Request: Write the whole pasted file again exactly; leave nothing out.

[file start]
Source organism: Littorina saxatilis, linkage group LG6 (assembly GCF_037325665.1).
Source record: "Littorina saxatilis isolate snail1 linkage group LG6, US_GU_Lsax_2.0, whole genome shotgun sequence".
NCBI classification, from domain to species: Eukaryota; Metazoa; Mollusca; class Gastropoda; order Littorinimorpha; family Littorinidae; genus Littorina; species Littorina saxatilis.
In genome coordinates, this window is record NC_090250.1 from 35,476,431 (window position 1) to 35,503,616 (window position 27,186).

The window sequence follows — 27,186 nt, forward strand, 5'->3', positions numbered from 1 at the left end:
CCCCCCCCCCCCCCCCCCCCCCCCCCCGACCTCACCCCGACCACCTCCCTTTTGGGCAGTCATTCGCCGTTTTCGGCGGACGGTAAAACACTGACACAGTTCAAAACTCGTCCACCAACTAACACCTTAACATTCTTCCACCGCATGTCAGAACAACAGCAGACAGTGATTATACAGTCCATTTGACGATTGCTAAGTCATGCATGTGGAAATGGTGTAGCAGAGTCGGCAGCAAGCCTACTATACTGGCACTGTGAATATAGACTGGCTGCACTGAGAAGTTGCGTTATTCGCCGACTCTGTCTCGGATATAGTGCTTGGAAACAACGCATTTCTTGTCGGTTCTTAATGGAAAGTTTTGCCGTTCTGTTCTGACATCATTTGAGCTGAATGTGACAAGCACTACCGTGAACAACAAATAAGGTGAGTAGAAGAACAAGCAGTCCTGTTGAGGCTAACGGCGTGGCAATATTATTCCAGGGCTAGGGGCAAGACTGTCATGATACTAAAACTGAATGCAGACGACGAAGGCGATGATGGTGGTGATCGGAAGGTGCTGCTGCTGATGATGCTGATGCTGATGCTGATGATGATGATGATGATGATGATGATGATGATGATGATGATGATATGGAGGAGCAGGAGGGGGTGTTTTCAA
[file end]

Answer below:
Source organism: Littorina saxatilis, linkage group LG6 (assembly GCF_037325665.1).
Source record: "Littorina saxatilis isolate snail1 linkage group LG6, US_GU_Lsax_2.0, whole genome shotgun sequence".
NCBI classification, from domain to species: Eukaryota; Metazoa; Mollusca; class Gastropoda; order Littorinimorpha; family Littorinidae; genus Littorina; species Littorina saxatilis.
In genome coordinates, this window is record NC_090250.1 from 35,476,431 (window position 1) to 35,503,616 (window position 27,186).

The window sequence follows — 27,186 nt, forward strand, 5'->3', positions numbered from 1 at the left end:
CCCCCCCCCCCCCCCCCCCCCCCCCCCGACCTCACCCCGACCACCTCCCTTTTGGGCAGTCATTCGCCGTTTTCGGCGGACGGTAAAACACTGACACAGTTCAAAACTCGTCCACCAACTAACACCTTAACATTCTTCCACCGCATGTCAGAACAACAGCAGACAGTGATTATACAGTCCATTTGACGATTGCTAAGTCATGCATGTGGAAATGGTGTAGCAGAGTCGGCAGCAAGCCTACTATACTGGCACTGTGAATATAGACTGGCTGCACTGAGAAGTTGCGTTATTCGCCGACTCTGTCTCGGATATAGTGCTTGGAAACAACGCATTTCTTGTCGGTTCTTAATGGAAAGTTTTGCCGTTCTGTTCTGACATCATTTGAGCTGAATGTGACAAGCACTACCGTGAACAACAAATAAGGTGAGTAGAAGAACAAGCAGTCCTGTTGAGGCTAACGGCGTGGCAATATTATTCCAGGGCTAGGGGCAAGACTGTCATGATACTAAAACTGAATGCAGACGACGAAGGCGATGATGGTGGTGATCGGAAGGTGCTGCTGCTGATGATGCTGATGCTGATGCTGATGATGATGATGATGATGATGATGATGATGATGATGATGATGATATGGAGGAGCAGGAGGGGGTGTTTTCAA